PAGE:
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Executive Interviews: Q&A with Beth Lambert, CEO, Herbalist & Alchemist

The herbal sector of the industry has a number of notable women whose long-term commitment and expertise along with their inclusive and consensus-building management styles have significantly impacted the growth and development of the botanical product category. One of the women in this sector has one way or another had impact on every herbal product manufacturer through her extensive work with AHPA as well as the example set by her boutique herbal company, Herbalist & Alchemist. You may not know Beth Lambert, but you should.

1) How did you connect with David Winston, founder of H & A? How did you get from your traditional career path in the financial world to running H&A? What personal/professional transitions did you need to make?

It is a bit of a story. After graduating from HarvardBusinessSchool, I had a very successful Wall Street Career. But I left to follow my interest in environmentally based businesses. For years I had made money for clients whose products were made without consideration for sustainability or the environment. Having met some environmental pioneers in the Permaculture movement in the late 1980s, I resolved that the next part of my life would be dedicated to making products that were healthy, “closer to the earth” and sustainable. How life changes! Before I knew it, I was running a Permaculture publishing company and a community supported farm and teaching at Rutgers. One of my farming partners, who was taking David’s 2 year herbal studies program, introduced me to David. He was looking for some advice on his herbal products company. And after reviewing the business, I joined the company as his business partner; the rest, as they say, is history…

The personal/professional transitions were quite dramatic when I look back on them. As many who move from a corporate to an entrepreneurial environment, my lifestyle changed. No more first class airplane seats or 5 star hotels. I moved from the city to rural NJ. My business trips became visits to farms and sustainable communities; my social network became organic farmers and educators. Serious improvements in my cooking skills and a crash course in gardening/farming were in order. Many of my former colleagues did not understand my choices, but my real friends from my days in the “Ivy Leagues” & “financial world” are still friends and we continue to share our life journeys. But along the way I have met many wonderful like-minded people who work to make the world a better place. And I found time to have a social life, meet my husband and spend time with my horse, dogs & cats. Plus, having obtained a bit of success as an entrepreneur, every once in a while I can enjoy some of the things I had taken for granted, such as a great restaurant or a nice vacation.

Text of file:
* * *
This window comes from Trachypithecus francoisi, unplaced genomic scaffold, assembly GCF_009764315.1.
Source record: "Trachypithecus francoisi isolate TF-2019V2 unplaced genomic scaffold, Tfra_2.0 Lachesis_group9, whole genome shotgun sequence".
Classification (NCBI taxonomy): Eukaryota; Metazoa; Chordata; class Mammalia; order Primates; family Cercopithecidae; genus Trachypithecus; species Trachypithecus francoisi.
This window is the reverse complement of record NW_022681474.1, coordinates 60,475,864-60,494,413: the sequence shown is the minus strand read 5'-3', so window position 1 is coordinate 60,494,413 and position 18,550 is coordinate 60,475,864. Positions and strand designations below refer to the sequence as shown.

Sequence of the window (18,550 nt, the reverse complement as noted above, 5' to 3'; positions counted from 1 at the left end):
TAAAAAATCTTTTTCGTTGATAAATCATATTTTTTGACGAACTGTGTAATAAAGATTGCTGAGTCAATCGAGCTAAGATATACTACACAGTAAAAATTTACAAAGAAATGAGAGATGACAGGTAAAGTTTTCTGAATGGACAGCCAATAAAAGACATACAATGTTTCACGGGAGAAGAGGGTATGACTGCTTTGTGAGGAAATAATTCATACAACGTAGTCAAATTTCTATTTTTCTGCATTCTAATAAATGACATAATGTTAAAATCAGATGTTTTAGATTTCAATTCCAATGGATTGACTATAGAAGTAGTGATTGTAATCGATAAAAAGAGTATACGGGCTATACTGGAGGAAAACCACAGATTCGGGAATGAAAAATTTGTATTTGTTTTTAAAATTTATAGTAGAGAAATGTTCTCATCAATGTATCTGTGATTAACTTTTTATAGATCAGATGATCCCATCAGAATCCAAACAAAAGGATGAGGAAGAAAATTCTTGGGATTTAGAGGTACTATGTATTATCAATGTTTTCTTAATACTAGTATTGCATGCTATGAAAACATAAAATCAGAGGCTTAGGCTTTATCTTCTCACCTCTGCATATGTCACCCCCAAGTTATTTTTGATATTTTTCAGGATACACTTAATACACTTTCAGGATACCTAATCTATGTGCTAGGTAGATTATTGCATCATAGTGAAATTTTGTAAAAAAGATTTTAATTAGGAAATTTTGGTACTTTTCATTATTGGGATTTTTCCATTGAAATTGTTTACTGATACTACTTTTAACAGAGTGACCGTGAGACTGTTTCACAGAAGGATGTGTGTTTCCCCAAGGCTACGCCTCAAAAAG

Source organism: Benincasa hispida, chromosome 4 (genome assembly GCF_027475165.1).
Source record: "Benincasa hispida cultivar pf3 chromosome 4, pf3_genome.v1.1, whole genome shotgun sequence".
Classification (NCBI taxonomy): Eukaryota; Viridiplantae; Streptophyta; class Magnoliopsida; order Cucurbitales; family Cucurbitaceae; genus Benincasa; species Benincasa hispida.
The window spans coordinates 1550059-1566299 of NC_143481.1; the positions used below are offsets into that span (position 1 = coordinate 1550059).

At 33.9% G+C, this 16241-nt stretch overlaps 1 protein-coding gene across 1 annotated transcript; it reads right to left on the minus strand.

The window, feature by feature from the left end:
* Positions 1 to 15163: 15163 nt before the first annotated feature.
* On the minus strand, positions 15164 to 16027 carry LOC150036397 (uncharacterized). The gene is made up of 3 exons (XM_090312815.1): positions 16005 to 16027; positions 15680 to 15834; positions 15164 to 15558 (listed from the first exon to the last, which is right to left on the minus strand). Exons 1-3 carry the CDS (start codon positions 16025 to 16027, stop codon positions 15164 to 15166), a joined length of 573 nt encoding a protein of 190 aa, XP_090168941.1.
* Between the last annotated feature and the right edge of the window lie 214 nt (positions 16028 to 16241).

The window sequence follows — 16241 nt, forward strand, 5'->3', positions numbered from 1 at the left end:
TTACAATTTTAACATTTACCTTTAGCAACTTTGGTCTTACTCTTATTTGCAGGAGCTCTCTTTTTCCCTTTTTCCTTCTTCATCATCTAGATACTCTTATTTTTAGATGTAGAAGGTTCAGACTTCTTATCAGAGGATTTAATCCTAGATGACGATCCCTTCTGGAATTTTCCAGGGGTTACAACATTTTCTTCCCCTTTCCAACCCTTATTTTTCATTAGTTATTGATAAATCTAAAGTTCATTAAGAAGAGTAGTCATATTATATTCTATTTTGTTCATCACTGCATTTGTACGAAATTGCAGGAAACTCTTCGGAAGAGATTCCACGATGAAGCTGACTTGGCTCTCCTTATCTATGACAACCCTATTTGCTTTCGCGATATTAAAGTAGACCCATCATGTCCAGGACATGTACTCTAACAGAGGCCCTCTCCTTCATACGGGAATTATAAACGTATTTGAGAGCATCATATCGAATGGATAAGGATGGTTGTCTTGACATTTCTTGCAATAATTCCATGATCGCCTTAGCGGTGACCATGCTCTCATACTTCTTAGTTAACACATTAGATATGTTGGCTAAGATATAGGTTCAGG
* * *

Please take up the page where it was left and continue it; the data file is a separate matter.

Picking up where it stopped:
2) You were board chair of AHPA for several years and have been a member for many years. Please talk about how your trade association involvement benefits your company.

What a fantastic group of people! My fellow Board members have really given me a welcome perspective on our industry. The ability to work through issues with people with different points of view really helps one to understand why people take what might otherwise seem to be a difficult to understand position. Other benefits:

  • Incredible Staff-Michael, Tony, Steven, Devon, Karen and those who have been there before. I really have not found a question they cannot answer. They are always on top of industry issues. Their connections to government and other industry leaders are invaluable.
  • The realization that companies, who are committed to quality no matter what their size, have a lot in common.
  • An appreciation for the range of companies who make up our industry. Large & small. Fully integrated companies, growers, marketers, manufacturers, international. Traditional. Analytical.
  • Great resources: Analytical labs, consultants, lawyers. We get a chance to meet them, in many instances through the Educational Committee Seminars, hear them and evaluate their abilities before hiring. Very effective.
  • Industry issues-gives depth and perspective to what one reads.
  • Work together to get our issues heard and addressed
  • Hearing about industry challenges from my peers and how they address them.

It takes an investment of time, but it has yielded wonderful returns.

I would repeat all of the same comments about the National Animal Supplement Council, run by Bill Bookout. They are a fabulous resource for companies making products marketed for animals.

3) What is the state of wildcrafting these days - is there still a lot of concern about over harvesting? How is H&A addressing the problems?

  • First, we recognize that there is a problem
  • We work on our relationships with collectors. All of our purchase orders include harvesting guidelines. We require documented certificates of harvesting practices
  • We work with and support farmers, especially organic farmers, who are trying to make a right livelihood cultivating botanicals
  • We participate in AHPA tonnage survey because we source directly from many growers and gatherers who are not AHPA members. We support the industry efforts to develop and maintain statistics of commercial usage.
  • We are members & supporters of organizations who keep watch on this issue such as the United Plant Savers